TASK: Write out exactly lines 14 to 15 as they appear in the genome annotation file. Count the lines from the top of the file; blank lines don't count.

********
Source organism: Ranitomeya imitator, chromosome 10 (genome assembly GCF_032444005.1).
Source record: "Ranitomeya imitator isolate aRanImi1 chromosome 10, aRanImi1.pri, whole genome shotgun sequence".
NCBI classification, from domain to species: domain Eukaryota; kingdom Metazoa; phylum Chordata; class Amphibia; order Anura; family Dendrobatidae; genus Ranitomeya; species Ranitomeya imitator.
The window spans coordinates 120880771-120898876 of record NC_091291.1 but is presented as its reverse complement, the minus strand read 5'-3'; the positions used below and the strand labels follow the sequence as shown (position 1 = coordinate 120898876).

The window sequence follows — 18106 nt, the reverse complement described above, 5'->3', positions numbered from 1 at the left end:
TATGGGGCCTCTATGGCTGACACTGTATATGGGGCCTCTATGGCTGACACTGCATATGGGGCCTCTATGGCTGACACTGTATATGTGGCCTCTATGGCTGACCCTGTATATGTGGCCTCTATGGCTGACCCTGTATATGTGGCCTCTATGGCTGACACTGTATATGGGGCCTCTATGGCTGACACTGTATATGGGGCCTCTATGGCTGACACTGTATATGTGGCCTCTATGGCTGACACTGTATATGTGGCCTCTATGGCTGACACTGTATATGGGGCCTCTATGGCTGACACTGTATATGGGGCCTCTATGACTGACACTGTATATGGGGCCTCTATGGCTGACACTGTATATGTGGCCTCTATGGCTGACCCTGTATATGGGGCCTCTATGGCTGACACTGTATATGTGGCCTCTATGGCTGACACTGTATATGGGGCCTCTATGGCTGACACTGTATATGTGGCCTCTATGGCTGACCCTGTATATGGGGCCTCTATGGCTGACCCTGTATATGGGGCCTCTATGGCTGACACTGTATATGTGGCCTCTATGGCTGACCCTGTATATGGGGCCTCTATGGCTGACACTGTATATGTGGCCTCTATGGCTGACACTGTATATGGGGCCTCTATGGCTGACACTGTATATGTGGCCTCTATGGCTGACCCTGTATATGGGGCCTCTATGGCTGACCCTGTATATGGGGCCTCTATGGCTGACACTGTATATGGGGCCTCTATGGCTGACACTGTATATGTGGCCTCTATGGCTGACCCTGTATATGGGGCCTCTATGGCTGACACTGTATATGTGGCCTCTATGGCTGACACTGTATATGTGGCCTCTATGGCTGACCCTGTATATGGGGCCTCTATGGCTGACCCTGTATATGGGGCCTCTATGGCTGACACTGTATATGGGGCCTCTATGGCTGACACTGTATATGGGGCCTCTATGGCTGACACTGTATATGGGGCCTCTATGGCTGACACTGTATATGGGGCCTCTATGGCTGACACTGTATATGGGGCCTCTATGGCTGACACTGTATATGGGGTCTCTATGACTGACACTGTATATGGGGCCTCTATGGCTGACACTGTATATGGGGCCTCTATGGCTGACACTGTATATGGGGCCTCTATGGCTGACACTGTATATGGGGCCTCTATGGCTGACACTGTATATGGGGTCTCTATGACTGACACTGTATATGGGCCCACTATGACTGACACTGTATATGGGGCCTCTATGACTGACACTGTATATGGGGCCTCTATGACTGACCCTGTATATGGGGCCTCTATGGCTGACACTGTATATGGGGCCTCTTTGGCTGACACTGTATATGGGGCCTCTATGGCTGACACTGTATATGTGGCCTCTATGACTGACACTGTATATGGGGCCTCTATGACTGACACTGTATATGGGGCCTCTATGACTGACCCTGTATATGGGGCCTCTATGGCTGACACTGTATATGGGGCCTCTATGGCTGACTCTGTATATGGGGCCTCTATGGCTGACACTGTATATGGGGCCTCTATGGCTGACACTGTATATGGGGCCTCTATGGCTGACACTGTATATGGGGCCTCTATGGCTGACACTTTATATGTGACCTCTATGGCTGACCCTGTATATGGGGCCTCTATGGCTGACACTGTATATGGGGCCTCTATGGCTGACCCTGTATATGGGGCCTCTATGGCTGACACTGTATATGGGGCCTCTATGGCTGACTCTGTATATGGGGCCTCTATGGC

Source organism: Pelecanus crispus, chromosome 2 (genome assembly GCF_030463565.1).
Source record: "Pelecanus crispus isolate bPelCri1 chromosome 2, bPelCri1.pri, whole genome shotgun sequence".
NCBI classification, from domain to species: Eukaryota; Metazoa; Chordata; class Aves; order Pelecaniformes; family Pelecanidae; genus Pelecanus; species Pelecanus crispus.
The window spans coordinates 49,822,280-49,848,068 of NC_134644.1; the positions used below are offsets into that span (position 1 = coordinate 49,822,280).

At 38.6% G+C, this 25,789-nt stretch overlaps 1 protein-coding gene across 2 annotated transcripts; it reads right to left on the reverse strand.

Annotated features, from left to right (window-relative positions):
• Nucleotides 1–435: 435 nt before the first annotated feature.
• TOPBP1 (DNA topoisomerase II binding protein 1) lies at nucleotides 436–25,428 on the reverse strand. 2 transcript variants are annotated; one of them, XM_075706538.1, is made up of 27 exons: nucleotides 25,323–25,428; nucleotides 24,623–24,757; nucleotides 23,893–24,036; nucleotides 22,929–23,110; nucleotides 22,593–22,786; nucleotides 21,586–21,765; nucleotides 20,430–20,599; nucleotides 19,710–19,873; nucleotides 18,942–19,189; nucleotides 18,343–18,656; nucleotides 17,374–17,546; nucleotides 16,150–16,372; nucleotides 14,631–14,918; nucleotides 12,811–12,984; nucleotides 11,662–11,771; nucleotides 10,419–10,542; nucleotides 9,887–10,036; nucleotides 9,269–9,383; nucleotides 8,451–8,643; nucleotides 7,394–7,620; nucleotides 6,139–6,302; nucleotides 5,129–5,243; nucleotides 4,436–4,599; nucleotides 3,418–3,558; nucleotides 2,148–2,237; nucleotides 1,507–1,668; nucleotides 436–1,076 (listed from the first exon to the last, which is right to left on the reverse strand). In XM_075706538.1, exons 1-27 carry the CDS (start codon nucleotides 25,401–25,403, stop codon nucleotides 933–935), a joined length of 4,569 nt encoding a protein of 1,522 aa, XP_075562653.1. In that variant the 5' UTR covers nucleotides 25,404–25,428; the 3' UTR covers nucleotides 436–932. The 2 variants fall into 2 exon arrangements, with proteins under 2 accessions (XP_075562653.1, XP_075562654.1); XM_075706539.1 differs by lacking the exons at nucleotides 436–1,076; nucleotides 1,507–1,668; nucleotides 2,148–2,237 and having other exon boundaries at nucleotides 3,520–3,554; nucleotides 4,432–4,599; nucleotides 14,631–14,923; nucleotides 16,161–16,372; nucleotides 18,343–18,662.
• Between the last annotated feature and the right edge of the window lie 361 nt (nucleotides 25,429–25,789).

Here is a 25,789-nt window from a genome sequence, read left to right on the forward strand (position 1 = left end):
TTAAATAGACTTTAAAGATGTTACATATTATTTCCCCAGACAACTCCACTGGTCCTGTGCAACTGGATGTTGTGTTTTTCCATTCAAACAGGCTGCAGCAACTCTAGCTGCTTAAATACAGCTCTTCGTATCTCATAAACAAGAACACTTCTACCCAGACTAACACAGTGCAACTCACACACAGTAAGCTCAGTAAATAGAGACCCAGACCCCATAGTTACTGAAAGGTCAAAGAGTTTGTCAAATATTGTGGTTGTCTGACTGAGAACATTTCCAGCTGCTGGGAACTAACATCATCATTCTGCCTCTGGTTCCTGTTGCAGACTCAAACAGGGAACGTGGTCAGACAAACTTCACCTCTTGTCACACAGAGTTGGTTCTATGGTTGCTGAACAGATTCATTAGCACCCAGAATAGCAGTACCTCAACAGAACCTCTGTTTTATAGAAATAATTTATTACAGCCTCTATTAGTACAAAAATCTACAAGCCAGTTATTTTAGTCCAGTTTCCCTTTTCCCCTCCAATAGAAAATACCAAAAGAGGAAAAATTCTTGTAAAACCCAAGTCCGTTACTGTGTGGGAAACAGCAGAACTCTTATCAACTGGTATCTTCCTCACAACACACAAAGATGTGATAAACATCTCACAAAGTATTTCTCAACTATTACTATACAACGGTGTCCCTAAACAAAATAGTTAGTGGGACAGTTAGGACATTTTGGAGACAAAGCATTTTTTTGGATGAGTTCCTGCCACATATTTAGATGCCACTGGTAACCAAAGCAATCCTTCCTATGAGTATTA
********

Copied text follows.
• TOPBP1 (DNA topoisomerase II binding protein 1) lies at nucleotides 436–25,428 on the reverse strand. 2 transcript variants are annotated; one of them, XM_075706538.1, is made up of 27 exons: nucleotides 25,323–25,428; nucleotides 24,623–24,757; nucleotides 23,893–24,036; nucleotides 22,929–23,110; nucleotides 22,593–22,786; nucleotides 21,586–21,765; nucleotides 20,430–20,599; nucleotides 19,710–19,873; nucleotides 18,942–19,189; nucleotides 18,343–18,656; nucleotides 17,374–17,546; nucleotides 16,150–16,372; nucleotides 14,631–14,918; nucleotides 12,811–12,984; nucleotides 11,662–11,771; nucleotides 10,419–10,542; nucleotides 9,887–10,036; nucleotides 9,269–9,383; nucleotides 8,451–8,643; nucleotides 7,394–7,620; nucleotides 6,139–6,302; nucleotides 5,129–5,243; nucleotides 4,436–4,599; nucleotides 3,418–3,558; nucleotides 2,148–2,237; nucleotides 1,507–1,668; nucleotides 436–1,076 (listed from the first exon to the last, which is right to left on the reverse strand). In XM_075706538.1, exons 1-27 carry the CDS (start codon nucleotides 25,401–25,403, stop codon nucleotides 933–935), a joined length of 4,569 nt encoding a protein of 1,522 aa, XP_075562653.1. In that variant the 5' UTR covers nucleotides 25,404–25,428; the 3' UTR covers nucleotides 436–932. The 2 variants fall into 2 exon arrangements, with proteins under 2 accessions (XP_075562653.1, XP_075562654.1); XM_075706539.1 differs by lacking the exons at nucleotides 436–1,076; nucleotides 1,507–1,668; nucleotides 2,148–2,237 and having other exon boundaries at nucleotides 3,520–3,554; nucleotides 4,432–4,599; nucleotides 14,631–14,923; nucleotides 16,161–16,372; nucleotides 18,343–18,662.
• Between the last annotated feature and the right edge of the window lie 361 nt (nucleotides 25,429–25,789).